According to Nikolai Troitsky’s student, constructor Solomon Weizer and the architects were not bothered by this - the baroque building was considered a relic of the past, like all pre-revolutionary buildings in the style of classicism, gothic, renaissance and empire. In the USSR Architecture magazine, the photographs of old buildings were printed with crossed black crosses.
But not all Voronezh residents liked the construction of a large gray box.
“Until 1929, this was an established architectural ensemble - with a city garden, the Voronezh Palace, the building of the district court, and with a monument to Peter I as the centerpiece. Suddenly, they began to build a gray, stern building without decorations. The architectural appearance of a place significant for the city has changed dramatically. For that time, the new building was unusually huge; Voronezh residents were not used to such sizes. For comparison, at that time there were only several four-story buildings in the city,” said Olga Rudeva.
The constructors completed the first phase of the works in 1930. In 1930-1932, another building was added to the building of the South Eastern Railway, also according to Troitsky’s project. In 1932, the four-story building of the South Eastern Railway headquarters, erected on the corner of Feoktistov and Friedrich Engels streets, was commissioned.
During the war, the headquarters buildings of the South Eastern Railway and the Moscow-Donbass Railway (MDZhD) laid in ruins. As Nikolai Troitsky recalled, the buildings were destroyed by air bombs and burned. Olga Rudeva believes that the Germans did not bomb them from the air, but specifically planted bombs in them.
After the liberation of Voronezh, the railway workers returned to the city and were temporarily housed in the building № 36 on Studencheskaya Street.
Since 1943, Nikolai Troitsky became the chief architect of the city and led his restoration until 1957, practically having rebuilt it anew.
In 1947, it was decided to restore the destroyed buildings of the South Eastern and Moscow-Donbass railways. The development of the project was entrusted to Troitsky. The restored buildings had to be merged into one, increase their height by one floor and change the architectural appearance, which was supposed to reflect "the pathos of victory over a cruel enemy". It was decided to rebuild the corner of the house at the intersection of Friedrich Engels and Feoktistov streets with adjoining parts of the building, where there used to be a turret in the constructivism style, into a separate residential building. It was built in 1954 under the project of architect Schmidt.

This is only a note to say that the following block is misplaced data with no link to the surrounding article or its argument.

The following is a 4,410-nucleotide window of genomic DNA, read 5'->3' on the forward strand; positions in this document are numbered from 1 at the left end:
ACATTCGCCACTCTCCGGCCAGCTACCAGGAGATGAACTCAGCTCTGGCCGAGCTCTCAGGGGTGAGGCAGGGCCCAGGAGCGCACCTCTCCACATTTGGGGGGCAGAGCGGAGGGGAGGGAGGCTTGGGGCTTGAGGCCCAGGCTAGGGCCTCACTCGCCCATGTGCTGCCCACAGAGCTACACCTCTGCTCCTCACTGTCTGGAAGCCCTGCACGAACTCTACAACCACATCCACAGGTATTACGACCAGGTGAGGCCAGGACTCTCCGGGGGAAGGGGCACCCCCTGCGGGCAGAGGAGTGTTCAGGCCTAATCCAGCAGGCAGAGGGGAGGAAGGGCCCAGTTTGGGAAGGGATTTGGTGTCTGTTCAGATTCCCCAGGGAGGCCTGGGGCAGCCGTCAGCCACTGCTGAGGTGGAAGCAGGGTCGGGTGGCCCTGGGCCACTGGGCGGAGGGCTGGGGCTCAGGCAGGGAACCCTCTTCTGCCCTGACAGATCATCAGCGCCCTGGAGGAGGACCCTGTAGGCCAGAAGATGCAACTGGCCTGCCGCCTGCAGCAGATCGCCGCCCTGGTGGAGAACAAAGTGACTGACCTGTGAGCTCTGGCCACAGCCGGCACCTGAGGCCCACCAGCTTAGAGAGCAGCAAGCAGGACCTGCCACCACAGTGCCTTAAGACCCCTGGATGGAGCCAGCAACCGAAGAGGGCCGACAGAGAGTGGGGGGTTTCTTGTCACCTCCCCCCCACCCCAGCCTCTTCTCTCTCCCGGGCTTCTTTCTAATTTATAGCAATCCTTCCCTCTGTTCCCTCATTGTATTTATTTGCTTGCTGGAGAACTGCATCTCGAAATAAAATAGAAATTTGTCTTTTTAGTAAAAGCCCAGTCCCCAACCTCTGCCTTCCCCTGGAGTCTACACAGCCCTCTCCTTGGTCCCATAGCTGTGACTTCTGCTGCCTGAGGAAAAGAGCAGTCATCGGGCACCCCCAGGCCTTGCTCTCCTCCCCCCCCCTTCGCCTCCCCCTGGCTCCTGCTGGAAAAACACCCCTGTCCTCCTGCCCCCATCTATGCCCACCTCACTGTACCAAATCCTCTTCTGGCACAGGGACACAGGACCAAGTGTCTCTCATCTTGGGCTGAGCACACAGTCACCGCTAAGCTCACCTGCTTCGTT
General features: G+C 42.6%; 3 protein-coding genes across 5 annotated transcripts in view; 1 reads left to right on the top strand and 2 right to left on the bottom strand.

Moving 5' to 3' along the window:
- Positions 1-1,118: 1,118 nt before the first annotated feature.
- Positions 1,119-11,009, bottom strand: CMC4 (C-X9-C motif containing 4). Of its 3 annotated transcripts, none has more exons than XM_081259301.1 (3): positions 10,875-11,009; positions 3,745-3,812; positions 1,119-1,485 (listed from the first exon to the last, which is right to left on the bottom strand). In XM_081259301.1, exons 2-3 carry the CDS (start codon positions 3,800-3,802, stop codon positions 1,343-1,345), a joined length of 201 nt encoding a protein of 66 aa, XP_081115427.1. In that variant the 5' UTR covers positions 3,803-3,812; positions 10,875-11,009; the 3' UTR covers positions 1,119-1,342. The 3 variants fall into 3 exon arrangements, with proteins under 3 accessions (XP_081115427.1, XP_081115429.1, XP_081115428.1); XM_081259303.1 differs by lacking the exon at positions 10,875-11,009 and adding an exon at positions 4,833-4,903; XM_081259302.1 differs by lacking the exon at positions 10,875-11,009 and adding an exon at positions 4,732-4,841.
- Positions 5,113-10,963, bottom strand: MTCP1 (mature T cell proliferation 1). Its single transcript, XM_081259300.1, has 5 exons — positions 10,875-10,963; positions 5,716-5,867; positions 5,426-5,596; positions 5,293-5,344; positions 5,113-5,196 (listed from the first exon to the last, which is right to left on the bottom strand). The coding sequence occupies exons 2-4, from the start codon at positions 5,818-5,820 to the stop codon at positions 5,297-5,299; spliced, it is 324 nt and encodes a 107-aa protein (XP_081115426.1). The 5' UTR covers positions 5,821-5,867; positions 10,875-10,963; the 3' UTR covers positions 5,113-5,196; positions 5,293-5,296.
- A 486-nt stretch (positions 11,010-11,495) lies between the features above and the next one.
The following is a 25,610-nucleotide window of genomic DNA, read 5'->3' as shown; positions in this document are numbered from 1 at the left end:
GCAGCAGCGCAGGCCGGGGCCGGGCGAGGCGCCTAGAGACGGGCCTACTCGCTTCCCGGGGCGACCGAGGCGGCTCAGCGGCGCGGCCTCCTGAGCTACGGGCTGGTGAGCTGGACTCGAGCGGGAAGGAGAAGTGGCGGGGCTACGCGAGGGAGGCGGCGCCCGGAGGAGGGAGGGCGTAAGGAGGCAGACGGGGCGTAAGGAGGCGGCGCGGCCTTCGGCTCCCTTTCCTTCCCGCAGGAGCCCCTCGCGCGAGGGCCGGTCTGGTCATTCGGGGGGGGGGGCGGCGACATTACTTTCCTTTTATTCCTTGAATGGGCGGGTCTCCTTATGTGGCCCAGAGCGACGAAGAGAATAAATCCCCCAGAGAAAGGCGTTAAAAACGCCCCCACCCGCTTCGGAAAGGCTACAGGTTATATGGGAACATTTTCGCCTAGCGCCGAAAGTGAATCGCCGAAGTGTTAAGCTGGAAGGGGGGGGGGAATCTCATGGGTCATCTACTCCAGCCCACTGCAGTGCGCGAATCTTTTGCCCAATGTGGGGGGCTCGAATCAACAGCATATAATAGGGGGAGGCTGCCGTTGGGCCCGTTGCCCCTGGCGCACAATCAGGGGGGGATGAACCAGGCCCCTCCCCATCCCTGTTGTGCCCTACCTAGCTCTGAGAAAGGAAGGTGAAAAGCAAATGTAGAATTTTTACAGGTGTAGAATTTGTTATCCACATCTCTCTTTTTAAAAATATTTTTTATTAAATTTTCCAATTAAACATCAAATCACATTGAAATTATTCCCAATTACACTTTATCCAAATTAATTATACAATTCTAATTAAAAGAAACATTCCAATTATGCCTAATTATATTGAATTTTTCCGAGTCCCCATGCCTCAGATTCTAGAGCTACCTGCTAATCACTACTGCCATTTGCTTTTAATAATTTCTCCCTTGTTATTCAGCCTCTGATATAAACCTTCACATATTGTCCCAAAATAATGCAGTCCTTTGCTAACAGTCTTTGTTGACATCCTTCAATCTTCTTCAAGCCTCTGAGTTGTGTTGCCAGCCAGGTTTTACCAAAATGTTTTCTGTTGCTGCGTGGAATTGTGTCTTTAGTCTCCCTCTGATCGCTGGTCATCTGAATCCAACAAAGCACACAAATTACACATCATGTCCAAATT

The restored building was to be built in the same architectural style with the railway station building, the adjacent square, the semicircular houses on Mira Street, which was extended after the war, and the solemn entrance unit of the children's park.
When working on his project, Troitsky was inspired by the best examples of classicism and the Stalinist empire. The “cherry on the cake” in his project was a 70-meter-high tower with a spire.
“After the war, architects under the leadership of architecture academician Lev Rudnev, who led the development of the general plan of Voronezh in 1944, decided to create a single architectural line that was supposed to stretch from the railway station building to the regional committee building (currently the building of the Voronezh Region Government). The harbinger of the large tower of the South Eastern Railway was the small turret on the corner of Friedrich Engels and Feoktistov streets,” Olga Rudeva told.
“And the tower of the South Eastern Railway building now lacks a "companion" - an even higher tower with a spire. It was supposed to appear on the building of the House of Soviets (the regional committee building). According to Lev Rudnev’s project, it was a 14-story high-rise building with a height of 103 m,” the local historian added.
Nikolai Troitsky went to the Ministry of Railways to approve his project. But he was criticized by the academician of the USSR Academy of Sciences, architect Aleksei Schusev, who called his brainchild too modest and tough-looking.
He advised to link it with the architecture of the Voronezh Palace inside the courtyard and create a single whole with it.
That is how the building’s facade of the revised design started to include columns, porticoes, and wide, high three-story arches with a view on the Voronezh Palace.
The restoration works began in April 1951. Over 300 diggers, carpenters, masons, and workers were working at the construction site. The construction of the tower cost 2 million rubles.
“Electric cranes, auto-loaders, dump trucks, tractors, and conveyors are used at the construction site. In January, it is planned to engage two tower cranes. The work is being carried out in three shifts (...) The facade of the building on Revolution Avenue will be five-story, on Universitetskaya Street - four-story.”
From the report in the Vperyod (Forward) newspaper of April 21, 1951
The foundation of the building was lined with rustication - chipped stone used for the construction of particularly significant buildings.
“In Voronezh, it was used to face the building of the NKVD (currently the FSB) and the house of the NKVD workers. Rustication has been used since ancient times. It was used on pre-revolutionary buildings,” Olga Rudeva noted.
The combined building in the style of the Stalinist empire was restored in 1952. And in 1955, Nikita Khrushchev, the first secretary of the CPSU Central Committee, arrived in Voronezh. Seeing the 70-meter tower of the building of the South Eastern Railway headquarters, Khrushchev exclaimed: “And what’s this bell tower sticking out here?!”